One of the biggest reasons to bookend your site with your #1 or #2 call to action is that it makes it easy for visitors to sign-up if they haven’t already. You’re not making them scroll back up the top of the page, you’re giving them a way to sign up right there at the bottom of the page.
Section #9 – The Extended Footer
Having an extended footer at the bottom of your site also allows you to catch visitors who have made it all the way down the site without taking action. It gives your visitors a quick “at a glance” directory of all the sections and sub-sections of your site and allows them to choose their own adventure. So if they haven’t taken you up on your suggestions of where they should, you give them the opportunity to choose what they want to do next.
Section #10 – Legalese
But I like to humanize this section and create one more brand impression by incorporating your logo here too.
I hope you’re starting to see that there’s more than one way to creating a top converting website and it’s important to choose a site layout that supports your business model.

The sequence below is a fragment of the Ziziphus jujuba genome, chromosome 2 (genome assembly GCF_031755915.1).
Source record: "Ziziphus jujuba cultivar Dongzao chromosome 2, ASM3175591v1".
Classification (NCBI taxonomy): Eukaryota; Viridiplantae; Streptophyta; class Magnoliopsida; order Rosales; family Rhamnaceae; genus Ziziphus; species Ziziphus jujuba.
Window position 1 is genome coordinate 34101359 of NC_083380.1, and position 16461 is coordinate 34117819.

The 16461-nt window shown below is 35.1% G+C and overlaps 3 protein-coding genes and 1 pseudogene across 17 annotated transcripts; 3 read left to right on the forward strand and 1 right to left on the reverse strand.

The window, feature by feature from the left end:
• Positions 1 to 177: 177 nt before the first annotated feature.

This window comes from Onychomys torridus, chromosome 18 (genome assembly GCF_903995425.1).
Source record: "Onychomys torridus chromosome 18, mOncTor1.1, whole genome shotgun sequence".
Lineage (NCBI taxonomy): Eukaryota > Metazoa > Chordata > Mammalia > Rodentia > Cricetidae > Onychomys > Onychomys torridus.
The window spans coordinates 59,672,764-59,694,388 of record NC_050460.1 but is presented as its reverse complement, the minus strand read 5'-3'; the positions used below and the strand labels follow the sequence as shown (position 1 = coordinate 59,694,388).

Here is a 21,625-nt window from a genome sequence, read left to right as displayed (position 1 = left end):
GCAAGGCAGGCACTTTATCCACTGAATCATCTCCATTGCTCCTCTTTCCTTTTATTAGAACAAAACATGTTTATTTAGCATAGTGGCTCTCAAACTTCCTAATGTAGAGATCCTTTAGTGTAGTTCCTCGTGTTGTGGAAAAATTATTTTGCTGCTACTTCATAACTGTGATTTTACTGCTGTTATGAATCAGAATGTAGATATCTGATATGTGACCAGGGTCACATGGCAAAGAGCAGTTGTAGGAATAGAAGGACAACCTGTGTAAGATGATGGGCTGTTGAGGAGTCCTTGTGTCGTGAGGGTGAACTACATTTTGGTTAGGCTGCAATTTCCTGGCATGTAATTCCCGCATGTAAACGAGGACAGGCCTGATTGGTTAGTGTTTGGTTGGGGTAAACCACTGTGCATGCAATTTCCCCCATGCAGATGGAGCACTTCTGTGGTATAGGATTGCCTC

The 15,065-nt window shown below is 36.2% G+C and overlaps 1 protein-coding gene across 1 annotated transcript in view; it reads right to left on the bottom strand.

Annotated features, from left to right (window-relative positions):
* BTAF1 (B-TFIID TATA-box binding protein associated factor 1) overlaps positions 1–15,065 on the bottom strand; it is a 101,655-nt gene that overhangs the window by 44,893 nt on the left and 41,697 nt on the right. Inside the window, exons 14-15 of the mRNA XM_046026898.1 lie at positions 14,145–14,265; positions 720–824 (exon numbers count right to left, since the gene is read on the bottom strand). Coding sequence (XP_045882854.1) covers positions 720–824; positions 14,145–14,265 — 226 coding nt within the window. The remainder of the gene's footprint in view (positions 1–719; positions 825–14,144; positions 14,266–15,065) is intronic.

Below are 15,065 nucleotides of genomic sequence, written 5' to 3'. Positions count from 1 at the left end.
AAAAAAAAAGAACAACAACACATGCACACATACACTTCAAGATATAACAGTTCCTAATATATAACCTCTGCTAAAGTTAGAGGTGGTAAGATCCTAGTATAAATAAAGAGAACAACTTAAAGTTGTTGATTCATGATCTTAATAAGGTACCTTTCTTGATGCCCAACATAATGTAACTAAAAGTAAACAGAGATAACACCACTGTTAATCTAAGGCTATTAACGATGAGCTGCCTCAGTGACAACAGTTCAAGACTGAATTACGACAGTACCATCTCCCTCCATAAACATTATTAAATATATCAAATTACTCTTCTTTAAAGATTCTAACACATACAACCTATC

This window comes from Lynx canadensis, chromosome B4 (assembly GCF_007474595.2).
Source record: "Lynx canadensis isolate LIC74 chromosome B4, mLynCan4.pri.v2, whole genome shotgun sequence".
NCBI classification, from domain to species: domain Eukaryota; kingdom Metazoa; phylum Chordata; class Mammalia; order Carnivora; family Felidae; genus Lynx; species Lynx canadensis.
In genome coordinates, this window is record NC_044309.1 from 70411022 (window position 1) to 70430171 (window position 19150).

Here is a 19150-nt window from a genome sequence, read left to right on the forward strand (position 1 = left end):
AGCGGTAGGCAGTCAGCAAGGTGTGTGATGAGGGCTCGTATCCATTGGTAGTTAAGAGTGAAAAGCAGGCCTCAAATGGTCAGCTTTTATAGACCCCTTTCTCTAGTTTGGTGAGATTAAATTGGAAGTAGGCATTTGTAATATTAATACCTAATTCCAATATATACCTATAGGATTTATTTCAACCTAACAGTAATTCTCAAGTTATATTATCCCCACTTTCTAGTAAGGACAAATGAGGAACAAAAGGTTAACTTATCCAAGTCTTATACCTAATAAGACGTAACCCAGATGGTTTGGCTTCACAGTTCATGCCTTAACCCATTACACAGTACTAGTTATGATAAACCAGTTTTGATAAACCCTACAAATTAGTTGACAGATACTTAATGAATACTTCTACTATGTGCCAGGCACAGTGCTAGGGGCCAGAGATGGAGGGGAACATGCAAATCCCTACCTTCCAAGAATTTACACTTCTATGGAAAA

My husband Murray and I are on a mission to demystify the technology that stops so many people from having a thriving online business.
We believe that business is the greatest force for change on the planet today and we’re committed to changing the world one business at a time.
BONUS VALUE POINTS: For more on how to build a website that turns visitors into subscribers, subscribers into customers, and customers into raving fans watch my free Masterclass on The 3 Tweaks to Turn Your Website into a Lean, Mean, Money Making Machine.
This is a 3-part blog series on the top converting home pages and is devoted to helping you choose a website that not only looks good, but actually supports your specific business model.
And part 3 here: The “Authority” Site.
Love it? Hate it? Let me know...